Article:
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- SparkNotes LLC
- 88.8 MB
- Requires iOS 11.0 or later.
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- Requires macOS 11.0 or later and a Mac with Apple M1 chip.
- Age Rating
- 9+ Infrequent/Mild Mature/Suggestive Themes
- © SparkNotes LLC
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- SparkNotes Content Subscription$4.99
With Family Sharing set up, up to six family members can use this app.
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Study guide website
SparkNotes, originally part of a website called The Spark, is a company started by Harvard students Sam Yagan, Max Krohn, Chris Coyne, and Eli Bolotin in 1999 that originally provided study guides for literature, poetry, history, film, and philosophy. Later on, SparkNotes expanded to provide study guides for a number of other subjects, including biology, chemistry, economics, health, math, physics, and sociology. SparkNotes does not charge users to use its resources online, but instead earns revenue from advertising.
Barnes & Noble acquired SparkNotes.com in 2001 for approximately $3.5 million.
TheSpark.com was a literary website launched by four Harvard students on January 7, 1999. Most of TheSpark's users were high school and college students. To increase the site's popularity, the creators published the first six literature study guides (called "SparkNotes") on April 7, 1999.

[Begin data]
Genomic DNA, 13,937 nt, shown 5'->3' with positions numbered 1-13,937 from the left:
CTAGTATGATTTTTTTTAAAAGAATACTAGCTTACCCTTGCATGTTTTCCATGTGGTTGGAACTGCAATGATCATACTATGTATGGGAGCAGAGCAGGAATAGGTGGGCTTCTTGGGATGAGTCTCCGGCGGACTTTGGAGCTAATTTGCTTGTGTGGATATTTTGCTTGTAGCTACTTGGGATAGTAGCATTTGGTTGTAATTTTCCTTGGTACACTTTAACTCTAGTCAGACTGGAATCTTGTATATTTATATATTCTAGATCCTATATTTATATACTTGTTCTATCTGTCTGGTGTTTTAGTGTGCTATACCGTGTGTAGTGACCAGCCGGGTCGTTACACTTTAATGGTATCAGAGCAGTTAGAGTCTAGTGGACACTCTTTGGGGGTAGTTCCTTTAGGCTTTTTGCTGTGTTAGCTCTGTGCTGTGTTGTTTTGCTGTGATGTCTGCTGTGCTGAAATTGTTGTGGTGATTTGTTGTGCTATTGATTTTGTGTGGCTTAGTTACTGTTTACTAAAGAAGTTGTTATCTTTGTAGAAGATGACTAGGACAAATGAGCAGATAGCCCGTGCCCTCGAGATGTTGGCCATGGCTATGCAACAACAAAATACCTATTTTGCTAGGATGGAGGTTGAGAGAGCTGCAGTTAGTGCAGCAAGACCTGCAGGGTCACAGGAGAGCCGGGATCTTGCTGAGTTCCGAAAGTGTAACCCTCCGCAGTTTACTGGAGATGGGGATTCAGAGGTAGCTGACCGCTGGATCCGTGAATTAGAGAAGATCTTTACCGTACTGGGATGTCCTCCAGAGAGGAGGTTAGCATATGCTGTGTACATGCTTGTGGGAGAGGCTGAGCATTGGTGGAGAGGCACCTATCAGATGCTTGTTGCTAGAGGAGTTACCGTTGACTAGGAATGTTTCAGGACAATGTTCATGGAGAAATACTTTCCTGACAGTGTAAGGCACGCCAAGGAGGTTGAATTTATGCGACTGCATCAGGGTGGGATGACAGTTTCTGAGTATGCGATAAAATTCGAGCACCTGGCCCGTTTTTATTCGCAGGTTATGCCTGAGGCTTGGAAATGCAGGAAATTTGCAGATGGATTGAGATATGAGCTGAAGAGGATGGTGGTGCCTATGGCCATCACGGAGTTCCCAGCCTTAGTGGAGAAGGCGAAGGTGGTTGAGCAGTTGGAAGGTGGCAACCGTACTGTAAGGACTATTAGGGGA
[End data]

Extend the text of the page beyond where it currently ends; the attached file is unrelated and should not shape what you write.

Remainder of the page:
In 2000, the creators sold the site to iTurf Inc. The following year, Barnes & Noble purchased SparkNotes and selected fifty literature study guides to publish in print format. When Barnes & Noble printed SparkNotes, they stopped selling their chief competitor, CliffsNotes.
In January 2003, SparkNotes developed a practice test service called SparkNotes Test Prep. This project was followed by the release of SparkCharts, reference sheets that summarize a topic; No Fear Shakespeare, transcriptions of Shakespeare's plays into modern language; and No Fear Literature, transcriptions of literary classics like The Adventures of Huckleberry Finn and The Scarlet Letter into modern language.
SparkNotes Test Prep provides content and services related to the ACT, and AP, GRE and PSAT/SAT I and II standardized tests. Barnes & Noble sells printed versions of the test prep study guides, as well as SparkCharts and other printed study materials, in the United States and at Chapters in Canada.
The SparkNotes.com website also includes a section for students to search for colleges.
SparkNotes has moved into educational publishing with books, such as Poetry Classics and FlashKids, a series of educational books for Kindergarten to grade 8 students. They also provide exercises for high school teachers.
The free SparkNotes mobile app for the iPhone/iPod and Android offers:
- 50 pre-installed study guides in the app library
- Hundreds of study guides available for viewing online
- The ability to download any study guide to the mobile device for offline use
- The ability to share what one is studying and one's status by checking in with a customized post to Facebook
Because SparkNotes provides study guides for literature that include chapter summaries, many teachers see the website as a cheating tool. These teachers argue that students can use SparkNotes as a replacement for actually completing reading assignments with the original material or to cheat during tests using cell phones with Internet access.